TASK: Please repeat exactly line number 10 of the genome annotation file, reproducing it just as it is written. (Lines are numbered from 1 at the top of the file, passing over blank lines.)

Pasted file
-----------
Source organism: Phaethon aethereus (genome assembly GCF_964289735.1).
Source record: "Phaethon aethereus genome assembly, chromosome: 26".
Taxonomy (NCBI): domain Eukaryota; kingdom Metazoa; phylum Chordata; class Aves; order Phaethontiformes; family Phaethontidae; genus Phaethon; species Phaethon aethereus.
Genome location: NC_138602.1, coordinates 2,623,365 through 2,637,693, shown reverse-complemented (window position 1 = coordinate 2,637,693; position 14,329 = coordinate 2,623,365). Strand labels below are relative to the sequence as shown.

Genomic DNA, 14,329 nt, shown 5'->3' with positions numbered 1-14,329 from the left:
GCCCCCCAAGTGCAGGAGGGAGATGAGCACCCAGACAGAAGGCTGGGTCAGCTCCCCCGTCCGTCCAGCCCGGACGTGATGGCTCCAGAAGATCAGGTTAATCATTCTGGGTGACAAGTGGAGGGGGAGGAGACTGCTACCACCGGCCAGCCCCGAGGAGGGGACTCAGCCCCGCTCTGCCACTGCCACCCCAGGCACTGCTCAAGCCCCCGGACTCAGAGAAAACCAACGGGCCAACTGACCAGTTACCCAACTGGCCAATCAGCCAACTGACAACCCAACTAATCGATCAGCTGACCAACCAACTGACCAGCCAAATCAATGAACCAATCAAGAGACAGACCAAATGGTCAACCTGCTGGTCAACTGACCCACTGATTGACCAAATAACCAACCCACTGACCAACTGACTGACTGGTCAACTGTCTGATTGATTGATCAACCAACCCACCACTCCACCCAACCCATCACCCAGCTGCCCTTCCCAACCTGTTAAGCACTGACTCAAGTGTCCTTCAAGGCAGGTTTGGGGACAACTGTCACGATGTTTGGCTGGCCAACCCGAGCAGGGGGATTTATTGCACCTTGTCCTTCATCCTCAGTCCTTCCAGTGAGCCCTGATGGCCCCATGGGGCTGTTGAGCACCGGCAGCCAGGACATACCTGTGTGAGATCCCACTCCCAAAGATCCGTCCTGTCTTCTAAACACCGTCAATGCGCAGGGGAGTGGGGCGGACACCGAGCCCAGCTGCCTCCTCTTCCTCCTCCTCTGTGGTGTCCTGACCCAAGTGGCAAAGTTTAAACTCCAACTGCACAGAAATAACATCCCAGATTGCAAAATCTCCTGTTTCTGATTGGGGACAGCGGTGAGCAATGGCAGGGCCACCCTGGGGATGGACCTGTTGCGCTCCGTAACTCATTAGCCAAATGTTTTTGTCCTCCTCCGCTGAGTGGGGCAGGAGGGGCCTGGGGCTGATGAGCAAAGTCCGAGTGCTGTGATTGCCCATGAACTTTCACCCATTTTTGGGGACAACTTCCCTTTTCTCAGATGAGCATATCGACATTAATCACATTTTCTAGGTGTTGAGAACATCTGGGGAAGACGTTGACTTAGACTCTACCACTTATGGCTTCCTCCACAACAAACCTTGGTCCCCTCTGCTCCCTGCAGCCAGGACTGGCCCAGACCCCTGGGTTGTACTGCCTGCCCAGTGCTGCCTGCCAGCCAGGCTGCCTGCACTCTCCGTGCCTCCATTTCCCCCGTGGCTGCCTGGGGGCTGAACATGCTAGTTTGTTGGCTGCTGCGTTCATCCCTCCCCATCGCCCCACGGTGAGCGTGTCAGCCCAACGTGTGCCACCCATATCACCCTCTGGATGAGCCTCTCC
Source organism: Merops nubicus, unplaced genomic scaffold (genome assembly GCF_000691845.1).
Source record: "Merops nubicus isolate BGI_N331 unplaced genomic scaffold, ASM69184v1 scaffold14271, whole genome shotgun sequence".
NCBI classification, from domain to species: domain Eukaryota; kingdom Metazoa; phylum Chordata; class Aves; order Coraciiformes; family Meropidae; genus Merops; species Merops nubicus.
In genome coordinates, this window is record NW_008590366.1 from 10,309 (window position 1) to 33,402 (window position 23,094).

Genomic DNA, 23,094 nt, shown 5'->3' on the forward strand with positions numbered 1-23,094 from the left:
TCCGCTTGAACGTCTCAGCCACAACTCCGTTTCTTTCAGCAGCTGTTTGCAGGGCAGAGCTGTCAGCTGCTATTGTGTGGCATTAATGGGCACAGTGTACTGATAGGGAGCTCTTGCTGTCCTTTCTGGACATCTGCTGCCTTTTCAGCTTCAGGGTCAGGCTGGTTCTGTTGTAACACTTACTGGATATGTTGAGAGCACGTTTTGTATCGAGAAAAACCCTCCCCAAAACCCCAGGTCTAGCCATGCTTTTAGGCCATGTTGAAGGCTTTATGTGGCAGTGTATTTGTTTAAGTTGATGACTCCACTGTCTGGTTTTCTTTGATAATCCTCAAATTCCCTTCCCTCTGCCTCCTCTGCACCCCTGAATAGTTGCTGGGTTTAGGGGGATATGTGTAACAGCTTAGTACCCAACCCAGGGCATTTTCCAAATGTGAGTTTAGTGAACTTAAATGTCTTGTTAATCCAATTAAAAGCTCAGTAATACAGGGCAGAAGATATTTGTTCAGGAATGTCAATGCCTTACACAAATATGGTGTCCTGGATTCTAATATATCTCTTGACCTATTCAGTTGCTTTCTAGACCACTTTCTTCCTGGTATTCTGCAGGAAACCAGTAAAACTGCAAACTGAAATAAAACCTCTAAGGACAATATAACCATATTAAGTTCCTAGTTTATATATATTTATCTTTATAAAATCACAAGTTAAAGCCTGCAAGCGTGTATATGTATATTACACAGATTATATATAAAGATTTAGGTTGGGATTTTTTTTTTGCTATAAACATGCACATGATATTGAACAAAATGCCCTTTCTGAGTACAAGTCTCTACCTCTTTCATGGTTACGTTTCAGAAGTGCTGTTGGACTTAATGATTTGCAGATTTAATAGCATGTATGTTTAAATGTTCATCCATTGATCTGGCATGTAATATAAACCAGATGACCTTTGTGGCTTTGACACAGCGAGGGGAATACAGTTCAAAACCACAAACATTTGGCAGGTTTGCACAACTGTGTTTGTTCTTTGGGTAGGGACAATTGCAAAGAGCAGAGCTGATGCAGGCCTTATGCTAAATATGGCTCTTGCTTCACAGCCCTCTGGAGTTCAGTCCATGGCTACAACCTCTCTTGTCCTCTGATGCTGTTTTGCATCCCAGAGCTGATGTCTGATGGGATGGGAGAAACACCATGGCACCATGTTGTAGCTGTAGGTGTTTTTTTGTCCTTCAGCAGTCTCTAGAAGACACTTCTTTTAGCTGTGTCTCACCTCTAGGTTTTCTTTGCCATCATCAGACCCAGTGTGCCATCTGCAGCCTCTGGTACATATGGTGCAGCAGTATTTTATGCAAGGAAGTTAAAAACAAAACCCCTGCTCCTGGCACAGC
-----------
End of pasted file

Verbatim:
In genome coordinates, this window is record NW_008590366.1 from 10,309 (window position 1) to 33,402 (window position 23,094).